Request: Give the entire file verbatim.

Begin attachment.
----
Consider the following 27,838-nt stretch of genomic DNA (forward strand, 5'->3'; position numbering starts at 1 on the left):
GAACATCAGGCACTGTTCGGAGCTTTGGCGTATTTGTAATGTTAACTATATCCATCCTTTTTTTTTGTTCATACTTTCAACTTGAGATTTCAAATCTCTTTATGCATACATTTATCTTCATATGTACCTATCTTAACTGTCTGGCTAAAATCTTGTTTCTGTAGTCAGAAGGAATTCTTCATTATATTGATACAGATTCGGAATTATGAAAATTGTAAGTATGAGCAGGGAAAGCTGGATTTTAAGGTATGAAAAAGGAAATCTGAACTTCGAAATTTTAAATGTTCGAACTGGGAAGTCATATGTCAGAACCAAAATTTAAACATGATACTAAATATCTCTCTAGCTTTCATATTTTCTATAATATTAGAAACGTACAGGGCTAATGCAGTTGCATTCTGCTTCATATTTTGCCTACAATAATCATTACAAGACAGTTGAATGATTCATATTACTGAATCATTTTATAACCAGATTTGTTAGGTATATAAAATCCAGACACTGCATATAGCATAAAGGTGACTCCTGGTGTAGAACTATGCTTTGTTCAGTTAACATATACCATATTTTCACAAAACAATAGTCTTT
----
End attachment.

Consider the following 27,838-nt stretch of genomic DNA (forward strand, 5'->3'; position numbering starts at 1 on the left):
GAACATCAGGCACTGTTCGGAGCTTTGGCGTATTTGTAATGTTAACTATATCCATCCTTTTTTTTTGTTCATACTTTCAACTTGAGATTTCAAATCTCTTTATGCATACATTTATCTTCATATGTACCTATCTTAACTGTCTGGCTAAAATCTTGTTTCTGTAGTCAGAAGGAATTCTTCATTATATTGATACAGATTCGGAATTATGAAAATTGTAAGTATGAGCAGGGAAAGCTGGATTTTAAGGTATGAAAAAGGAAATCTGAACTTCGAAATTTTAAATGTTCGAACTGGGAAGTCATATGTCAGAACCAAAATTTAAACATGATACTAAATATCTCTCTAGCTTTCATATTTTCTATAATATTAGAAACGTACAGGGCTAATGCAGTTGCATTCTGCTTCATATTTTGCCTACAATAATCATTACAAGACAGTTGAATGATTCATATTACTGAATCATTTTATAACCAGATTTGTTAGGTATATAAAATCCAGACACTGCATATAGCATAAAGGTGACTCCTGGTGTAGAACTATGCTTTGTTCAGTTAACATATACCATATTTTCACAAAACAATAGTCTTT